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MONITOR
Volume 7, Issue 155 (August 27, 2001)
INSIDE THIS ISSUE:
 
 
NEWSWEEK DETAILS PUTIN'S ALLEGED ORGANIZED CRIME TIES...

Fresh details of President Vladimir Putin's alleged criminal links dating back to his period of service in St. Petersburg's city administration have come to light in the most recent issue of Newsweek. The charges involve a German company called the St. Petersburg Real Estate Holding Company, also known as SPAG, its German acronym (St. Petersburg Immobilien und Beteiligungs AG). SPAG was set up in collaboration with the St. Petersburg administration, in 1992, when Anatoly Sobchak was St. Petersburg's mayor and Putin was among his deputies. According to Newsweek, U.S. and European intelligence officials suspect that SPAG is linked to money laundering operations of "Russian mobsters and Colombian drug dealers." While the company itself has not been charged with any crimes, six weeks ago prosecutors in Liechtenstein and Austria indicted SPAG's co-founder, Rudolf Ritter, on money laundering charges. The indictment, Newsweek reports, includes, among other things, charges that Ritter and a group of associates laundered more than US$1 million for Colombia's Cali cocaine cartel. Ritter was arrested in May 2000 in Liechtenstein on charges of money laundering and ties to organized crime. Newsweek cites a German intelligence report suggesting that Russian criminals used SPAG to buy property in Russia.



The magazine also repeats allegations first made last year that Putin sat on SPAG's advisory board. Last year, after this allegation first surfaced, the Kremlin denied that Putin had ever advised or received a salary from SPAG. It is reported that Putin not only sat on SPAG's advisory board, but that while serving in the St. Petersburg administration he was in regular contact with some of SPAG's Russian and foreign directors. These included Klaus-Peter Sauer, who told Newsweek that he met with Putin some six times, both in Russia and Germany. Putin is also said to have maintained a "close relationship" with the head of SPAG's Russian operation, Vladimir Smirnov. According to Newsweek, the future Russian president signed an affidavit in December 1994 giving Smirnov the authority to vote with 200 SPAG shares were owned by the St. Petersburg city government. The close relationship between Putin and Smirnov has reportedly continued: Putin late last year is said to have appointed Smirnov to a position in the Kremlin property department, where Putin himself once worked as a deputy to Pavel Borodin, the one-time Kremlin property manager who was the central figure in the Mabetex money laundering scandal.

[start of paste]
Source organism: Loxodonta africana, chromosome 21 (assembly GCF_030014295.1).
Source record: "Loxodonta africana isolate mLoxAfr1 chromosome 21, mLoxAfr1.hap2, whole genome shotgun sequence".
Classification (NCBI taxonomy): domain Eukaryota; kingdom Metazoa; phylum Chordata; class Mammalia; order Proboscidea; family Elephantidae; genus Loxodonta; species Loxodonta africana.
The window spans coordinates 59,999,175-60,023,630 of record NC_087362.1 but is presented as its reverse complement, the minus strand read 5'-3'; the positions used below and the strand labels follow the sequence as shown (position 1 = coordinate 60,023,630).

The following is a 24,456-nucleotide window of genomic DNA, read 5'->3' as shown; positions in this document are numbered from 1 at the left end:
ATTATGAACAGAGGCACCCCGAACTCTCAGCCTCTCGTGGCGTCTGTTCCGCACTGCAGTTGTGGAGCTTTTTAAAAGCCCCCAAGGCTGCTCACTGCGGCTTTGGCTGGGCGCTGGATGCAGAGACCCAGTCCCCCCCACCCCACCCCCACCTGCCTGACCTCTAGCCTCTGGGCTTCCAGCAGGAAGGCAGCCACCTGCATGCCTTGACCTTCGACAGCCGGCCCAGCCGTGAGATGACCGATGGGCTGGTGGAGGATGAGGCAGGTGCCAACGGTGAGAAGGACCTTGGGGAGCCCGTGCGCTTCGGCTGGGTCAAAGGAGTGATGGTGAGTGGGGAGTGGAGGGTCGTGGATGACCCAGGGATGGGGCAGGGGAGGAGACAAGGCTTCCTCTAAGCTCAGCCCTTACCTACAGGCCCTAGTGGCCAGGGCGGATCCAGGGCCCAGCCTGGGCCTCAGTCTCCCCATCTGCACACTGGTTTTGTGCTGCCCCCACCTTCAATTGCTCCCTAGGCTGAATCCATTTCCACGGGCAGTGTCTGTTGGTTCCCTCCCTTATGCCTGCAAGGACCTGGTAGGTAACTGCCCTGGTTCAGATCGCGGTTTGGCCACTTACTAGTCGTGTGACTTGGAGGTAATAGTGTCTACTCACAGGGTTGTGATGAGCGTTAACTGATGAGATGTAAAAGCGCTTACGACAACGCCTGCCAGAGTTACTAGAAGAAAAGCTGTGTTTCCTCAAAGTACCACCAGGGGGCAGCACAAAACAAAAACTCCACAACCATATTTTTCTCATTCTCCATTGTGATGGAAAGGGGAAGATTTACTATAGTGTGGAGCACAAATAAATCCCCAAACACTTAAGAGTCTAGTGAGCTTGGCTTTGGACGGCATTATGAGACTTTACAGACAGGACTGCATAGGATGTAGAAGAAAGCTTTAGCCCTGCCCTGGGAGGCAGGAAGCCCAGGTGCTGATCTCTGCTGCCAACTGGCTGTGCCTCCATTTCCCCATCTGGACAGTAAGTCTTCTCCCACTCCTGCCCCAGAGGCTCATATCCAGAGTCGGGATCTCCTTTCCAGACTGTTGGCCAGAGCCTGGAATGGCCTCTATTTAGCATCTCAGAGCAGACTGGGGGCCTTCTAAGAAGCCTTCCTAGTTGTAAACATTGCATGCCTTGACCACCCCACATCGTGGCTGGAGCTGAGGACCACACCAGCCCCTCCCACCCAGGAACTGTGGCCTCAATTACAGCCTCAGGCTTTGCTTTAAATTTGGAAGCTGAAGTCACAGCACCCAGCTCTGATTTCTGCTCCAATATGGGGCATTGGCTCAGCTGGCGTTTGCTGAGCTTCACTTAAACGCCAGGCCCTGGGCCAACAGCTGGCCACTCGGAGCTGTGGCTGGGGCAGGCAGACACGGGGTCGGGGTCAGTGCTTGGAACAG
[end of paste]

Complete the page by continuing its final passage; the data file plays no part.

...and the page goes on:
In addition, it is claimed that Putin in 1996, when he was still in the St. Petersburg administration, signed a decree granting the Petersburg Fuel Company (PTK), a company controlled by the city administration in which Smirnov was first a vice president and later president, "a virtual monopoly over retail gasoline sales in the city, including lucrative supply contracts for St. Petersburg's huge fleet of ambulances, cop cars, buses and taxis." Among PTK's current vice presidents is Vladimir Kumarin-Barsukov, who has been identified by Russian media as head of the powerful Tambov organized crime group. Kumarin-Barsukov was reportedly still listed as the director of a key Russian subsidiary of SPAG as of November 1999. Putin's Interior Minister, Boris Gryzlov, said earlier this month that the Tambov group controls up to 100 industrial enterprises in St. Petersburg, including a number in the fuel-energy sector. According to a Russian press report, Gryzlov specifically mentioned the PTK as being under Tambov control. In October 1998, Dmitry Filipov, PRK's then president, was killed in a bomb blast (Newsweek, September 3; Moscow Times, May 30, 2000; see also the Monitor, November 23, 1998, August 9, 2001).













...BUT DROPS GERMAN GREF'S NAME FROM ALLEGATIONS.
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